Monumental art pieces in open spaces have always fascinated me. When you have outdoor space on a company campus, you have freedom to find a piece or several pieces of artwork that can be viewed from every angle, different times of day as the sun casts it lights and creates shadows and reflections. This piece gifted by Henry Moore to the Art Institute of Chicago is a wonderful example.

Traveling around the country, visiting large companies, universities, as well as health and entertainment facilities, I’ve seen the public art surrounding these places that not only welcome, but also intrigue visitors. Recently, we posted about company culture in your space. In that post we discussed the inside. What we didn’t touch on is that your company culture is displayed as visitors and staff drive by or drive up – outside, before they ever enter the building. The outside space is another opportunity for first impressions in person. With our reliance on the web and the almighty Google to inform us and guide us, both as companies and entities, we have become VERY focused on the online impression, search results, and images that display in those results; what is written by us and by others about our company. It’s not simply the people who physically walk through your doors seeing your spaces; it’s the entire Internet who searches for you. Through this evolution of priorities – virtual visitors vs. real visitors – companies have somewhat neglected the outdoor first impressions. These are the impressions a company makes on those considering investing, hiring, joining, working, or promoting your company. They actually show up at the door. This is particularly true of smaller companies in shared work space buildings with limited outside presence.

How do you find these pieces or artists?

It depends if you want to focus on your local resources of artists, if you want something permanent, or a rotating display that quarterly or annually changes to another piece. There are programs to share these types of pieces that cost much less than buying the large piece outright and having it forever. The pieces you choose depend on the message you want and the purpose of the piece – if it is the ONLY piece or one of several to create a tone. If you find a particular artist that resonates with you, you may like their style so much you commission them to create several pieces over time for you to have are installed. This also gives you the opportunity, as a company, to have them cast two – one to donate to a local education institute, foundation, medical facility, park, etc. Everyone wins: you get the publicity as having donated this piece, the destination wins with beautiful art they most likely would not have been able to afford, and the artist wins as they sell you two pieces. Many artists will cut you a break on the second one if they are created at the same time and shipped at one time. Remember to think about the logistics of delivery and installation.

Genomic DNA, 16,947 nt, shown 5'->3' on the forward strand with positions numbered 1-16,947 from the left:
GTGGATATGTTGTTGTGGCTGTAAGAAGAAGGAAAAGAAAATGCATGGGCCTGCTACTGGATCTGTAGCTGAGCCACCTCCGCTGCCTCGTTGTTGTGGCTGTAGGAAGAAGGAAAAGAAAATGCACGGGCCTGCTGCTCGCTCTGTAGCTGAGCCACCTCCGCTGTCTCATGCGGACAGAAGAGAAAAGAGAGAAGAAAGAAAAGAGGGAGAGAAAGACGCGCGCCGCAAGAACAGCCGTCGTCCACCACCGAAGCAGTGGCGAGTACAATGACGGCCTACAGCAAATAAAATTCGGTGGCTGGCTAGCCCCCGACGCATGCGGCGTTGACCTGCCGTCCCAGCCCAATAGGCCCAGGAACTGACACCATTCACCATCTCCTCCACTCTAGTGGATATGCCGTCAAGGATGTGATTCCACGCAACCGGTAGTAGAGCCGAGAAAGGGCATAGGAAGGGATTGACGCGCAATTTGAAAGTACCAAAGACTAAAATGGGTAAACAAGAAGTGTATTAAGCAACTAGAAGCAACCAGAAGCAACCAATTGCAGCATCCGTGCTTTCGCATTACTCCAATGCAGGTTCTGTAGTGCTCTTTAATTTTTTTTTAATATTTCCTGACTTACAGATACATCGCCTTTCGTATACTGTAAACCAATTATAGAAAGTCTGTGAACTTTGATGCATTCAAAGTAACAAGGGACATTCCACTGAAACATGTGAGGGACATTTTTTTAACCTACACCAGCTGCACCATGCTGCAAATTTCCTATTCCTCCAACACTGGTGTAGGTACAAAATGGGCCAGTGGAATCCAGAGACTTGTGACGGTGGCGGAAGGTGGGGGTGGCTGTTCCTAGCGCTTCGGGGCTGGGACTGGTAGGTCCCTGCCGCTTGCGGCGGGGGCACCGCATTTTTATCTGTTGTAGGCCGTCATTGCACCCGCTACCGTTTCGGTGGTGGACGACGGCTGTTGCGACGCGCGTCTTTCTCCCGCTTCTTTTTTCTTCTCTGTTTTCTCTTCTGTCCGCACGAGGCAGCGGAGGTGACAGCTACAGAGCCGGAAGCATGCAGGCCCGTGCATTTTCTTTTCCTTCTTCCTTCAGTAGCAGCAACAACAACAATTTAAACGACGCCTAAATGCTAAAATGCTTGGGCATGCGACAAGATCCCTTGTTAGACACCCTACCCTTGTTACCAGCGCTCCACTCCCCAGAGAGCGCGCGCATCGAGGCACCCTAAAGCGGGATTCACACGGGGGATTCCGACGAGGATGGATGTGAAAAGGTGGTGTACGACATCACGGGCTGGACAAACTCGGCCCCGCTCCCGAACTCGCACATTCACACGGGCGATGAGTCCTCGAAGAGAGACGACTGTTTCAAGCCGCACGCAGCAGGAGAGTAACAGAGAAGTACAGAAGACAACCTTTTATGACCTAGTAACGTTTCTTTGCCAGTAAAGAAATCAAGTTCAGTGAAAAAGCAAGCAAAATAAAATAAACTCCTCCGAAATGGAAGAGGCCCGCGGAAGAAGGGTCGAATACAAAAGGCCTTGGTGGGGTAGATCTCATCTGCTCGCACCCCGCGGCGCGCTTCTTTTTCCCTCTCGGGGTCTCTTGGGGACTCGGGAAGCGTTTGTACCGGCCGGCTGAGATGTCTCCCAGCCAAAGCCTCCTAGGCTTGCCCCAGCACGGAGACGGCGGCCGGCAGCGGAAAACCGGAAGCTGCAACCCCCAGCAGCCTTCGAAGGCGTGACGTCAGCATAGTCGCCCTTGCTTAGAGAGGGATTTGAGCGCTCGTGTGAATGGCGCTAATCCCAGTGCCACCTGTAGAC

Making use of awkward spaces just outside your building can also be advantageous. This is the Booker Installation at the national gallery in a divider strip. So much better than only having native plants that are sometimes watered.

Booker Installation from an article in the GeorgeTowner

You can read the full story in the GeorgeTowner > 

How you use the outdoor space of your company tells a lot about you. Yes, the Art Institute of Chicago has a lot of outdoor space. Nike, Google and others have LARGE campuses, as well. This gives them plenty of opportunities in wide open and tucked away space to show their culture with outdoor art works. But what about smaller companies in shared buildings with shared parking lots? We’ll cover some suggestions in another post soon.